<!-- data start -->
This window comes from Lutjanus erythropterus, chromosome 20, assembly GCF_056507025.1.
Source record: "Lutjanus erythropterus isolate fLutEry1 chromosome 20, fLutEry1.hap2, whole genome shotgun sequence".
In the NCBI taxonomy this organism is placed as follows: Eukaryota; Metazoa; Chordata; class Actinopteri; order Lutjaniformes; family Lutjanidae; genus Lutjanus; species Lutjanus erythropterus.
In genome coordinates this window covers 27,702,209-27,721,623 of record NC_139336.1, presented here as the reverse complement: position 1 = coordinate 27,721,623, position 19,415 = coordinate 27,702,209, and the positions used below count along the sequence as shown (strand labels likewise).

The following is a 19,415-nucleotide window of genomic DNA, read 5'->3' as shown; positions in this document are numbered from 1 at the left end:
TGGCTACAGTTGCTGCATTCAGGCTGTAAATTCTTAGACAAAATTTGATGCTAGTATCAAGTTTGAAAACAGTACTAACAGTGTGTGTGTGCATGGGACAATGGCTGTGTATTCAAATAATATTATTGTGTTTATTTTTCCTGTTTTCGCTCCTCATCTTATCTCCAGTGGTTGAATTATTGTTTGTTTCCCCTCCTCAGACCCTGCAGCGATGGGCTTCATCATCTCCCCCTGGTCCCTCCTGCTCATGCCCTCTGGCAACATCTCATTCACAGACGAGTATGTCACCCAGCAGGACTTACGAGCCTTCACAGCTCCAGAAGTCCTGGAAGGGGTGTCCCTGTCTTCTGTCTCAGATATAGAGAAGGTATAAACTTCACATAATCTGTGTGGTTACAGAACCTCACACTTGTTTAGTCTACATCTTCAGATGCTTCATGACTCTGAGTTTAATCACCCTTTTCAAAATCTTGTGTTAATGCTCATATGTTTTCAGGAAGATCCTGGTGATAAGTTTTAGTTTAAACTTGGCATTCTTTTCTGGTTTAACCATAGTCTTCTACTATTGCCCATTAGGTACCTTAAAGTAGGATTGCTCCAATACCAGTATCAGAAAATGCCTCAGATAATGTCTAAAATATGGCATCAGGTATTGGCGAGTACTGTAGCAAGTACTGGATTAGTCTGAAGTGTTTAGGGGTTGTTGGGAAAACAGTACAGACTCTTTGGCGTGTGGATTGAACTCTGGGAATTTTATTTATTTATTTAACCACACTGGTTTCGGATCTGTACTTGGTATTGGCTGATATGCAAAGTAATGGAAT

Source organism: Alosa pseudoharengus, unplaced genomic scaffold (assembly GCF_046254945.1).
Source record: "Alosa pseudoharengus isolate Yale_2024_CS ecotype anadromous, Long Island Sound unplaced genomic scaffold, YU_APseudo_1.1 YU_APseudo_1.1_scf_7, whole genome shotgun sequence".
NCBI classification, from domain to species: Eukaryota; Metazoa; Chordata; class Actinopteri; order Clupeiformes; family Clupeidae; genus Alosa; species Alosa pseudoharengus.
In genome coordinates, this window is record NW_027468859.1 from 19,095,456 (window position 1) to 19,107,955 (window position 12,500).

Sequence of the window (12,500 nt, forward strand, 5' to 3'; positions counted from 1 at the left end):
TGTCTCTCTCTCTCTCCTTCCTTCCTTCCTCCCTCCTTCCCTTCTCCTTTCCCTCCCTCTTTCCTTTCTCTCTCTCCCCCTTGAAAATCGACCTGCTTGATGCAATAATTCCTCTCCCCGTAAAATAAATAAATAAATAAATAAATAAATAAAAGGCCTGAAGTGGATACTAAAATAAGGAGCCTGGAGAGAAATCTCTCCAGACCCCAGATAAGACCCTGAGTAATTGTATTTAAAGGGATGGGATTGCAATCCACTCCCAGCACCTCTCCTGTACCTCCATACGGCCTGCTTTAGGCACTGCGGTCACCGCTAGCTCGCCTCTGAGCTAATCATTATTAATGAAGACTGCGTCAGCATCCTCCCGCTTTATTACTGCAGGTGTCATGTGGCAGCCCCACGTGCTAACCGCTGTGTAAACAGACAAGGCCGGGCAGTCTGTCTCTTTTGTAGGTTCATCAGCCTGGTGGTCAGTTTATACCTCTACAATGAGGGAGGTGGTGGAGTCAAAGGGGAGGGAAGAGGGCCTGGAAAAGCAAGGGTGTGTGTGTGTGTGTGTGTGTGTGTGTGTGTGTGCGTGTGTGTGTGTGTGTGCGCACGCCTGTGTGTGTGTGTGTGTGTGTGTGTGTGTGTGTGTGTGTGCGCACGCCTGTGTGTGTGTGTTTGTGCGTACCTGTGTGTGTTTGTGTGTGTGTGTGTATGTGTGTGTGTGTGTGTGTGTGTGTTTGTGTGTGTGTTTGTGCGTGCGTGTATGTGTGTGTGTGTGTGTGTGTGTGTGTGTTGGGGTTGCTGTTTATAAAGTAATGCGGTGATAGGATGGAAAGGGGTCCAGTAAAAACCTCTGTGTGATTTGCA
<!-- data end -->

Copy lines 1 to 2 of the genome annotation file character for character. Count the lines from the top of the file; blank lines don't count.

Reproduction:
This window comes from Lutjanus erythropterus, chromosome 20, assembly GCF_056507025.1.
Source record: "Lutjanus erythropterus isolate fLutEry1 chromosome 20, fLutEry1.hap2, whole genome shotgun sequence".